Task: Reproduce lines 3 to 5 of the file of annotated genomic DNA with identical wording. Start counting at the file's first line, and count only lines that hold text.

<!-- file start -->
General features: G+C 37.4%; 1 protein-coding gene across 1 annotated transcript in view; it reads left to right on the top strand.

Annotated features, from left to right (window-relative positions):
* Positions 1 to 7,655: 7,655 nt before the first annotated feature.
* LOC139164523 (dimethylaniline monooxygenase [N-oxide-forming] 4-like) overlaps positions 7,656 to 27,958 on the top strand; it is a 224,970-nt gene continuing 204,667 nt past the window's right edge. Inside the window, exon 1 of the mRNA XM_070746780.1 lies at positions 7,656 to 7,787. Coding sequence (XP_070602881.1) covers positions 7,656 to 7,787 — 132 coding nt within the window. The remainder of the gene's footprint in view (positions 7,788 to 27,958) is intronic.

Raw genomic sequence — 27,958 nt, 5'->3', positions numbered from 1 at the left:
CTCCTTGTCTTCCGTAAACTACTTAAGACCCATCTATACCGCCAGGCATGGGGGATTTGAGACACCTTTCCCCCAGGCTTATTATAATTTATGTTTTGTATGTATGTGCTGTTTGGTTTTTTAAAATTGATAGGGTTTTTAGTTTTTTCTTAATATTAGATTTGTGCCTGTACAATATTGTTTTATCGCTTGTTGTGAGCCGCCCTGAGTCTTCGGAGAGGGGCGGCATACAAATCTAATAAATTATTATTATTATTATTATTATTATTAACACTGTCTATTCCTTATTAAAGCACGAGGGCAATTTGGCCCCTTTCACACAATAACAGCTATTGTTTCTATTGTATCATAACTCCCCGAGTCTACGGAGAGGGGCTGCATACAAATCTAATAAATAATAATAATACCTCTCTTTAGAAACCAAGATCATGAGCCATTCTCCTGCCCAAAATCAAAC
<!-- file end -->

* Positions 1 to 7,655: 7,655 nt before the first annotated feature.
* LOC139164523 (dimethylaniline monooxygenase [N-oxide-forming] 4-like) overlaps positions 7,656 to 27,958 on the top strand; it is a 224,970-nt gene continuing 204,667 nt past the window's right edge. Inside the window, exon 1 of the mRNA XM_070746780.1 lies at positions 7,656 to 7,787. Coding sequence (XP_070602881.1) covers positions 7,656 to 7,787 — 132 coding nt within the window. The remainder of the gene's footprint in view (positions 7,788 to 27,958) is intronic.

Raw genomic sequence — 27,958 nt, 5'->3', positions numbered from 1 at the left: